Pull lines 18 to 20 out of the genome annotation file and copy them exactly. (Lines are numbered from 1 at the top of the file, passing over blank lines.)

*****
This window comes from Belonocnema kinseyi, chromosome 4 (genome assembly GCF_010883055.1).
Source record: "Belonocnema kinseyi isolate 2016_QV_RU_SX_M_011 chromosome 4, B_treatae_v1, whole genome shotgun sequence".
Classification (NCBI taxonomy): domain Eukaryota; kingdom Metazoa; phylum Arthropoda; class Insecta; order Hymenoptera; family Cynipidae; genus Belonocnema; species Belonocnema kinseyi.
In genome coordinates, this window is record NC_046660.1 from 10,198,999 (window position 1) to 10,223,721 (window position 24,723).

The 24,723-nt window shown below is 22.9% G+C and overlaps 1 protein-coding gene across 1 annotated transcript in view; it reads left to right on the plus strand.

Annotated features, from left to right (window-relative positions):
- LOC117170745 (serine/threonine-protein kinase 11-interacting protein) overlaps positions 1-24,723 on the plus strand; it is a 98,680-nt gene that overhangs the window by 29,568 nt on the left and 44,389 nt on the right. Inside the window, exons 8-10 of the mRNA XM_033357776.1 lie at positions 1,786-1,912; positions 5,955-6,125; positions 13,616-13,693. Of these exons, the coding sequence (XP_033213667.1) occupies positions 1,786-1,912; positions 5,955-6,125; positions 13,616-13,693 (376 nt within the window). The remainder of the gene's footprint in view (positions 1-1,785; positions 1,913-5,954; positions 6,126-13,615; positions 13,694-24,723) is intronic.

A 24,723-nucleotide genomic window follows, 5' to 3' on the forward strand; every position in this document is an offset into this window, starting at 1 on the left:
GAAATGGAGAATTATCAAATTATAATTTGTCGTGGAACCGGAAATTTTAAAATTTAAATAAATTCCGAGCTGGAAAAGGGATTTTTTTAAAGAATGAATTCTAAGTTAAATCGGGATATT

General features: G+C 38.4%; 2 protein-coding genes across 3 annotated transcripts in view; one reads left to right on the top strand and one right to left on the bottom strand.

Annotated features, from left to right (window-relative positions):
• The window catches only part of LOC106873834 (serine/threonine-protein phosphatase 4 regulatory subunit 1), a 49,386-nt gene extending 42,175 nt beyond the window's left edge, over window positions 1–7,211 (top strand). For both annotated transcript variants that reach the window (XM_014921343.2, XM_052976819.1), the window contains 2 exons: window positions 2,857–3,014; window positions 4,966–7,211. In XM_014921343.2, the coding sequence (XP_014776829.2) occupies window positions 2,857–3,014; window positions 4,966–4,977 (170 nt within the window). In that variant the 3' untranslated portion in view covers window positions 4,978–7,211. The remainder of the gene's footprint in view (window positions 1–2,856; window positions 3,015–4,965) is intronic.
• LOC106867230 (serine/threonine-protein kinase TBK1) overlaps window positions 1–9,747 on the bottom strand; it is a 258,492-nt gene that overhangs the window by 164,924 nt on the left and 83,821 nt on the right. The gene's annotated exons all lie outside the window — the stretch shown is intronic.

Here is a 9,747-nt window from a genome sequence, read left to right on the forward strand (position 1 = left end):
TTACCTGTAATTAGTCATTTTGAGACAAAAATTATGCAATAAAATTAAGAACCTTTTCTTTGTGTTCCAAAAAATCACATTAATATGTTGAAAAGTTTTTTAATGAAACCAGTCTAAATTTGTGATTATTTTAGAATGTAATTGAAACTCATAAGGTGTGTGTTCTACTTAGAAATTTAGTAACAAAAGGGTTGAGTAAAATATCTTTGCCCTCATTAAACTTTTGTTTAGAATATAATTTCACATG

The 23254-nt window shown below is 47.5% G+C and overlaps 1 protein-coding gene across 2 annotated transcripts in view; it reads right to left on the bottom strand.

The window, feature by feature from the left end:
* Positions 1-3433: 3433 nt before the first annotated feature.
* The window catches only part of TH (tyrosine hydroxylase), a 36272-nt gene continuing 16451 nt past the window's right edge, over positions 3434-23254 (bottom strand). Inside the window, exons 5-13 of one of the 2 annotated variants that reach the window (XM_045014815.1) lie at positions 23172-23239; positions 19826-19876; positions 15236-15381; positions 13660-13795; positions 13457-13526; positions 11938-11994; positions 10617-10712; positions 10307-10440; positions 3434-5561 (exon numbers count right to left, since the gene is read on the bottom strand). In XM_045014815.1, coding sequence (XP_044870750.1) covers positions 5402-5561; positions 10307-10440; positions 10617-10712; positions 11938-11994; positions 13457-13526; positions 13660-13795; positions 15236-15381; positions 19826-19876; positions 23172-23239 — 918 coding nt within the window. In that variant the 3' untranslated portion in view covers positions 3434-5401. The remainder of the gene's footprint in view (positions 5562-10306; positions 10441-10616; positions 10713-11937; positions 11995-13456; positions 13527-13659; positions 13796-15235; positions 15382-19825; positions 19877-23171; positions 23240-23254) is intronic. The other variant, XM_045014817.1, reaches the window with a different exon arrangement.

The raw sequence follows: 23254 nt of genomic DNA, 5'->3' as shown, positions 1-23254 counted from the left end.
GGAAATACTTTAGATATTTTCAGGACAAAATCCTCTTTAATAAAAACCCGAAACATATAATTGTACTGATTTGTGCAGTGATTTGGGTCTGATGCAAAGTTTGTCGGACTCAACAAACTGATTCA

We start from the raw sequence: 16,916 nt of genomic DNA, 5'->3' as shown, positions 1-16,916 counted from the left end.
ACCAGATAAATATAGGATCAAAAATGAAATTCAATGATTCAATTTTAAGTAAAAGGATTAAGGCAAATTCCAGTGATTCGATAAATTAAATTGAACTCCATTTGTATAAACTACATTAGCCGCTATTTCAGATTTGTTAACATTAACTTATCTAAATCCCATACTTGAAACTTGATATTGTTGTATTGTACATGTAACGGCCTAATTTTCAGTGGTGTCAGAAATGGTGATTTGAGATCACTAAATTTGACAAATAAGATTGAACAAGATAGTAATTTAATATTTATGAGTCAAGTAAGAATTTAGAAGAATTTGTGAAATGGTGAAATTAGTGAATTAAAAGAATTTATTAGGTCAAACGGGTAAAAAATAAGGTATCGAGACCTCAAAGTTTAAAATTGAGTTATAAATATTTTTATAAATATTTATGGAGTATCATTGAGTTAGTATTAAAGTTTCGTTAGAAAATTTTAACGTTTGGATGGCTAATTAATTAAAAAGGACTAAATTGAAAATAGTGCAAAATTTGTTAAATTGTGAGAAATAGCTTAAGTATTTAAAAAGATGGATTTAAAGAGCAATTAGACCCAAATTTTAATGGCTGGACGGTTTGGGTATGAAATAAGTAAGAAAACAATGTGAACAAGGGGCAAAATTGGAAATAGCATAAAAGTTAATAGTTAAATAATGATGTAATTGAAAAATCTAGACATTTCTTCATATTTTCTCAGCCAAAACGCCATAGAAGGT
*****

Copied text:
* Positions 1-3433: 3433 nt before the first annotated feature.
* The window catches only part of TH (tyrosine hydroxylase), a 36272-nt gene continuing 16451 nt past the window's right edge, over positions 3434-23254 (bottom strand). Inside the window, exons 5-13 of one of the 2 annotated variants that reach the window (XM_045014815.1) lie at positions 23172-23239; positions 19826-19876; positions 15236-15381; positions 13660-13795; positions 13457-13526; positions 11938-11994; positions 10617-10712; positions 10307-10440; positions 3434-5561 (exon numbers count right to left, since the gene is read on the bottom strand). In XM_045014815.1, coding sequence (XP_044870750.1) covers positions 5402-5561; positions 10307-10440; positions 10617-10712; positions 11938-11994; positions 13457-13526; positions 13660-13795; positions 15236-15381; positions 19826-19876; positions 23172-23239 — 918 coding nt within the window. In that variant the 3' untranslated portion in view covers positions 3434-5401. The remainder of the gene's footprint in view (positions 5562-10306; positions 10441-10616; positions 10713-11937; positions 11995-13456; positions 13527-13659; positions 13796-15235; positions 15382-19825; positions 19877-23171; positions 23240-23254) is intronic. The other variant, XM_045014817.1, reaches the window with a different exon arrangement.

The raw sequence follows: 23254 nt of genomic DNA, 5'->3' as shown, positions 1-23254 counted from the left end.